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Then after all the checks we were ready to go. Well, almost. We first had to take a lot of pictures. Like these:

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The second picture above shows the whole group: (from left to right) Harold Fast, Marjie Fast, Janice Marks, Reg Willick, Clare McEwan, Ray Garner and Addie Janssen. Then it was time to go. Since our 182 is the fastest plane, we started last. The plane has more or less the same instruments as the PH-COU, the Cessna 172 M that I have flown for quite a few hours. But the propeller and retractable gear are totally new to me and therefore Ray has to assist and monitor me for the whole trip. He also has to make sure that the other 2 planes go in the right direction. So he is a busy man today. Once airborne, we have great first flight to Charleville. I have put all my pictures in the picture library, but here a few to give an impression:

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After about an hour of flying Reg and Harold were also getting more comfortable and we had our first laughter when Harold came on the radio and said “I have been flying IFR for such a long time”. Reg was confused “Flying IFR”? “Yes” Harold replied “I follow Reg”… On our way to Charleville, we overtook both other planes and therefore landed before they did.¬†Harold and Marjie overflying us and Reg and Janice arrive last (they have the slowest aircraft).

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There’s not a lot to see at this airport. But one thing is immediately very clearly there: lots and lots of flies…. And it’s hot here with temperatures high thirties. Once all planes were on the ground we went to the motel and after a fresh up we got on to the next event of the day: a tour through Charleville. So what’s there to say about the town: there are about 3.500 people living here. It has been flooded quite some time ago. And there was something about a guy with a great idea about making rain.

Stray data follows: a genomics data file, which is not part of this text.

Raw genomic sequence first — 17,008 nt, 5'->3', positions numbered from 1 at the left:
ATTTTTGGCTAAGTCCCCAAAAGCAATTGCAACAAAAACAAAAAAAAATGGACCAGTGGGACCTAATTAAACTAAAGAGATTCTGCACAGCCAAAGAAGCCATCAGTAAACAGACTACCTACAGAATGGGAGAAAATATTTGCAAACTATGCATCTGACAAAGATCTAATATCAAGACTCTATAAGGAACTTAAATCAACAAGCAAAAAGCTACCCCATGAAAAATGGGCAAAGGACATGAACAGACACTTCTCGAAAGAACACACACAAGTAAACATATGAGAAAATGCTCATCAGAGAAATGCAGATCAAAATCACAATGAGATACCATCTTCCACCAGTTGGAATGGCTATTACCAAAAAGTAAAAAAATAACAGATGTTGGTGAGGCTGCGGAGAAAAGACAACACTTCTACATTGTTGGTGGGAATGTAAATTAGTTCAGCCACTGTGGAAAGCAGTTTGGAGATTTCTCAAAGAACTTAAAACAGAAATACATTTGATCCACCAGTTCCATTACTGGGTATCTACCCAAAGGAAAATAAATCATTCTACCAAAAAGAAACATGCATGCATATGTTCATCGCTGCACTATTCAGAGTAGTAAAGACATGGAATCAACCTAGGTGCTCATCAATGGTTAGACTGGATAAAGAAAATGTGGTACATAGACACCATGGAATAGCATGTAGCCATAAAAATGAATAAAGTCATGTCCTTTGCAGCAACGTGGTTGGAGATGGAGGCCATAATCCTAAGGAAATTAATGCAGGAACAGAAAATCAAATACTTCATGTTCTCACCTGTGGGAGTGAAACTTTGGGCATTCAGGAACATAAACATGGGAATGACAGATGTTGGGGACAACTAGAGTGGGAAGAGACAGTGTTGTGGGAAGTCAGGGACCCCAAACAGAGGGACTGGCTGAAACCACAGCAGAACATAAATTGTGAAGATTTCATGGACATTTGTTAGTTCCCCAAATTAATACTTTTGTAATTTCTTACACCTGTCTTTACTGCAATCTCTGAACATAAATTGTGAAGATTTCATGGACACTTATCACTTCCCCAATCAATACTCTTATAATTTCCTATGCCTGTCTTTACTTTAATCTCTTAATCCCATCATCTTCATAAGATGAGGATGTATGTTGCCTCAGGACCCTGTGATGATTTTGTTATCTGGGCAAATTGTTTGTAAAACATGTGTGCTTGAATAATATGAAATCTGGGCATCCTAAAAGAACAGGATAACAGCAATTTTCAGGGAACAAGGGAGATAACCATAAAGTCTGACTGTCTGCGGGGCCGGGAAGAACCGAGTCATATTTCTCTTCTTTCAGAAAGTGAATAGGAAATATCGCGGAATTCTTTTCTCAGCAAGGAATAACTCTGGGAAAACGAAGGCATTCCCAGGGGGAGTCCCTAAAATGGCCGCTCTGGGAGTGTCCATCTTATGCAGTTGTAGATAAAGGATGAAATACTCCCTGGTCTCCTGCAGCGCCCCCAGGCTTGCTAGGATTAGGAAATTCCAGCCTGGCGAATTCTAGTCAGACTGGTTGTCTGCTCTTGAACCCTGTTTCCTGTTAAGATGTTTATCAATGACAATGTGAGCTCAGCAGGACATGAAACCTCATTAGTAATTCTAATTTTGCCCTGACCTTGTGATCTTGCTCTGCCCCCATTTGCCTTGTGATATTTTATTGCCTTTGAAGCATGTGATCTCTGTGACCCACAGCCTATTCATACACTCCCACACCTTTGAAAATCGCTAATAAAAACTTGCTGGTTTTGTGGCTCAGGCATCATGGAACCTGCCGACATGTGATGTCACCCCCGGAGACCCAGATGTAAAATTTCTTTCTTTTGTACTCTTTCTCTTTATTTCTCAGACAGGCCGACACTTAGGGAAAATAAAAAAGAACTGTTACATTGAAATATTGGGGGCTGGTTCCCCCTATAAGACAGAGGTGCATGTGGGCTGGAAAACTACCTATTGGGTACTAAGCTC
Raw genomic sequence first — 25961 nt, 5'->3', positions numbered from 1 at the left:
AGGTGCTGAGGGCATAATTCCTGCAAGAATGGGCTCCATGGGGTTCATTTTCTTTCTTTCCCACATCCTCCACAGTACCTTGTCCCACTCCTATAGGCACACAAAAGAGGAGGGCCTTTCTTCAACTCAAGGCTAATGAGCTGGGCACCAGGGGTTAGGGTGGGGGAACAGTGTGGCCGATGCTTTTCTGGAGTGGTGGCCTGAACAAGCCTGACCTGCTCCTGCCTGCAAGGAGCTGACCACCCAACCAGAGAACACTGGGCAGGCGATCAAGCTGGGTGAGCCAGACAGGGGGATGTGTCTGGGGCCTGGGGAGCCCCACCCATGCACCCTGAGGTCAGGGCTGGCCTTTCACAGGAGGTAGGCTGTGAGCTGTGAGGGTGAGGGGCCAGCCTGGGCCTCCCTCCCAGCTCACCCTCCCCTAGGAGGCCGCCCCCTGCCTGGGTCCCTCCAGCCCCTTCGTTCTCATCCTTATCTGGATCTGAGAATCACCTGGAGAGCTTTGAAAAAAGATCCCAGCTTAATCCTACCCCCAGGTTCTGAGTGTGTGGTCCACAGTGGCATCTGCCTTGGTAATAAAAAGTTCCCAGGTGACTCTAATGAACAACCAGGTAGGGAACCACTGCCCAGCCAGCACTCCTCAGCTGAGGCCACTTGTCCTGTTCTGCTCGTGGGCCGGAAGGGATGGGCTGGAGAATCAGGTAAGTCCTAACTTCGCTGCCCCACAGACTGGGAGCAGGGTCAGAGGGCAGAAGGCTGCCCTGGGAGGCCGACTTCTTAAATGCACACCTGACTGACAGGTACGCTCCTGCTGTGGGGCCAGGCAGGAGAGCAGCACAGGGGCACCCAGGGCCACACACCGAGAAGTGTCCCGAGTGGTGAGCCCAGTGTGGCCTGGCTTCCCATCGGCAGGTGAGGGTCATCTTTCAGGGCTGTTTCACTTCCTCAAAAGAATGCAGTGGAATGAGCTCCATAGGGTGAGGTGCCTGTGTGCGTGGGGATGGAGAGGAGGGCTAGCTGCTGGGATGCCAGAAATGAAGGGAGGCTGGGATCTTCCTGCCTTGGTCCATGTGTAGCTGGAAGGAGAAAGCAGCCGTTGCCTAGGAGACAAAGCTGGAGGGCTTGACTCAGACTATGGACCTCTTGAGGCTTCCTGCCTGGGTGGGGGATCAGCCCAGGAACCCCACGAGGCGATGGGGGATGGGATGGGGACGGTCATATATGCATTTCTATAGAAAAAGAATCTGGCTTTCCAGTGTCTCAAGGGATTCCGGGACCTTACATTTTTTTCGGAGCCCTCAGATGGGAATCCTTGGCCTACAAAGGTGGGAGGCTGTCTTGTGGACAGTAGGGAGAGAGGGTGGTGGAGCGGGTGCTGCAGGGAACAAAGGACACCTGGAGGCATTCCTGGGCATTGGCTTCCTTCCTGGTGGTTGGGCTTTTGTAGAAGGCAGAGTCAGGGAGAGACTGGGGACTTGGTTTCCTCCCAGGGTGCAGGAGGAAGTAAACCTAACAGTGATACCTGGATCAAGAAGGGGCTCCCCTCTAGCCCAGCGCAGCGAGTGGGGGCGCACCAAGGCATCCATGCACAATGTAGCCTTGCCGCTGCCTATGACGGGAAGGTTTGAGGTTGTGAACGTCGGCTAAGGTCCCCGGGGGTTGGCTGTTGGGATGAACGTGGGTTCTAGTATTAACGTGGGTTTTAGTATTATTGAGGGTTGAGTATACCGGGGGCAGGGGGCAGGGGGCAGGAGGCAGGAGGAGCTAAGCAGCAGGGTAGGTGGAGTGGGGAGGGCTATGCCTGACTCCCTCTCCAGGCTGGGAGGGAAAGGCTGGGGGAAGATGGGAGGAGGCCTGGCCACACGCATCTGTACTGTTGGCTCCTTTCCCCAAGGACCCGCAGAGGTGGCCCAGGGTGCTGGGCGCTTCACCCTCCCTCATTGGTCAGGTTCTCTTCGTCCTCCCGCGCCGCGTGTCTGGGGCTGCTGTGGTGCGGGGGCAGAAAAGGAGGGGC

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That’s all I have remembered and that the nice lady (here she is with Ray on the left and Clare on the right) that drove us through town was very enthusiastic about this nice small town…¬† If you want more about this place: google!

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And check out the local chicks….

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Anyone know what there names are?

In the evening we had a lovely dinner at the¬†hotel Corones. But before that, Jackie Tanzer, one of the¬†owners of the hotel,¬†explained a bit more about the hotel and its history. I have some pictures of this, but have not been able to upload them yet. And don’t ask me what the history was: it was a very pleasant story about a guy from Italy or Greece that moved to Australia without any money and unable to speak English that eventually made a lot of money and build this nice hotel. If you want to know more, go to the website or even beter: visit the hotel ūüėČ And then we finilized the day with some star gazing at the Charleville Cosmos Centre. So how was the first flying day? Fantastic! We had great weather (it was 30+ in Charleville), the initial track was not too long and the route was along roads, therefore the navigation was not an issue today (well, it would probably never been an issue, since all planes have a GPS). Ray is a very relaxed guy and Clare had everything nicely organized.

The track of today (blue line = GPS recorded; red line = GPS failed, corrected by hand):

Thursday 19 March 2009